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CME: Analysts Predict Feedlot Placements, Marketings Down

19 November 2015

US - Analysts polled ahead of the Friday USDA “Cattle on Feed” report on average expect the survey to show more cattle on feed than a year ago, write Steve Meyer and Len Steiner.

There is a notable range in the analyst survey conducted by Urner Barry over the weekend but that is not that unusual for this time of year.

Feedlot placements pick up in the fall and, as is often the case, there are differing opinions about how aggressive feedlots have been in placing cattle on feed and how that has impacted the overall supply of cattle as of November 1.

On average the analysts polled expect total on feed inventories to be up 2.2 per cent from a year ago. Both placements and marketings are expected to be lower than a year ago.

However, it is important to keep in mind the calendar differences, which tend to skew the year/year comparisons.

There were 22 slaughter days in October 2015 compared to 23 slaughter days in October 2014 and this difference likely impacted the flow of cattle in and out of feedlots.

All analysts polled expect placements to be lower than a year ago. Four out of the ten analysts polled expect placements to be down by more than 5 per cent compared to last year.

It should be noted that last year placements were quite large (2.368 MM) as good pasture conditions allowed producers to hold calves outside of feedlots a bit longer.

Placements this year have followed more or less the same pattern as a year ago and feed conditions have been quite similar. What is different, however, is that last year there was a lot more bullishness in the fed cattle market and that may have impacted feedlot willingness and/or ability to maintain the placement rate.

This would be the argument for placements being down 5,6 or even 7 per cent compared to a year ago. However, there are a couple of factors that may have limited the decline in October placements.

Both fed and feeder prices rebounded nicely for much of last month. November feeder cattle prices gained about $23/cwt between October 2 and October 23. April fed cattle prices during that time frame also gained about $10/cwt.

Feedlot margins certainly are compressed and nowhere close to what they were a year ago but market sentiment in October was certainly quite positive and that may have impacted feedlot operations. Feed costs also remain low.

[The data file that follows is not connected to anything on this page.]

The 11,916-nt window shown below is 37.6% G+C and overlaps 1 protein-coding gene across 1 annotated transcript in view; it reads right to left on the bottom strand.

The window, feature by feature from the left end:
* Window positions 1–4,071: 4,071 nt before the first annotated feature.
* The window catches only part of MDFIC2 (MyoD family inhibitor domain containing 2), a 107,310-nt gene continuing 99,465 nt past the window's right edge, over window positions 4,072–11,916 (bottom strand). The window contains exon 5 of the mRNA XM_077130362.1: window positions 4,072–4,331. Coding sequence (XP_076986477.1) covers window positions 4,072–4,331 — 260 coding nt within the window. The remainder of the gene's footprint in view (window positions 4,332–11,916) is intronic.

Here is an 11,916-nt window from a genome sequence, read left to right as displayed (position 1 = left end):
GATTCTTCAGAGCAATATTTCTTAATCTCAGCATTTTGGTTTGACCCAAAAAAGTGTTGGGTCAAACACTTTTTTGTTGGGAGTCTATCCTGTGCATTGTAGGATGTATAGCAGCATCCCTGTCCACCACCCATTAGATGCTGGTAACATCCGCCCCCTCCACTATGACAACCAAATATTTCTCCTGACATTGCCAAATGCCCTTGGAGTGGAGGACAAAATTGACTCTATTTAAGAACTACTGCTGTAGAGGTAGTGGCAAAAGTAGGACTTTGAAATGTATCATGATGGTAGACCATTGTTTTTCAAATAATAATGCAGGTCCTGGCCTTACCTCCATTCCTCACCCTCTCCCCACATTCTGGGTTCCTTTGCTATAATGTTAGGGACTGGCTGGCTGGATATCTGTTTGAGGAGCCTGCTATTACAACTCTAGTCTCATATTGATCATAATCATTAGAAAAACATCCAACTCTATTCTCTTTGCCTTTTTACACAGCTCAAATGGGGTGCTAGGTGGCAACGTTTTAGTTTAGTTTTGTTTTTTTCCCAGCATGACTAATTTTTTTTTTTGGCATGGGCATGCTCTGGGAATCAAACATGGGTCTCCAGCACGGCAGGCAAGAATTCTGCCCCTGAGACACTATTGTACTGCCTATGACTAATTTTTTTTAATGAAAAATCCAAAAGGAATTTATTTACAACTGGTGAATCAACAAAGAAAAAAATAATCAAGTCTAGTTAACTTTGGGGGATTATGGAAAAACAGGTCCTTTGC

One factor that tends to affect placements at the margin are imports of feeder cattle from Canada and Mexico.

During the four full weeks of October imports of feeder cattle from Mexico were 93,646 head (period Oct 4 - Oct 31), up 7,270 head (+8 per cent) compared to a year ago. However, this small increase in Mexican imports was more than offset by the sharp decline in imports of Canadian feeder cattle.

During this four week period US imports of Canadian feeder cattle were just 14,592 head, down 38,303 head (-72 per cent) compared to a year ago.

The net change in Canadian and Mexican feeder imports in October was a little over 31,000 head, which may appear small given placements are estimated at 2.276 million. Still, it could be enough to shave a little over 1 per cent from the estimated placements.

Feedlot marketings are currently forecast to be down 3.9 per cent compared to a year ago although a couple of analysts polled had marketings down only by a couple of percentage points.

As noted earlier marketings should be lower given there was one less slaughter day in October.

The USDA reported fed cattle slaughter for the month (these are estimates and may be revised) was 1.974 million head, down 4.6 per cent compared to a year ago.

The average of analyst estimates is generally in line with the USDA slaughter number at this point. Fed slaughter in October was as good as it could be expected and has helped reduce the backlog of cattle that was created over the summer months.

This was evidenced in the decline in fed cattle carcass weights. However, the inventory of cattle that have been on feed for more than 120 days remains quite large at this point.

Based on the analyst estimates, we calculate the supply of +120 day cattle at 3.418 million head, 17.7 per cent higher than a year ago. This larger supply will continue to pressure nearby cash markets, especially during times of year when retailers focus their features on seasonal items.

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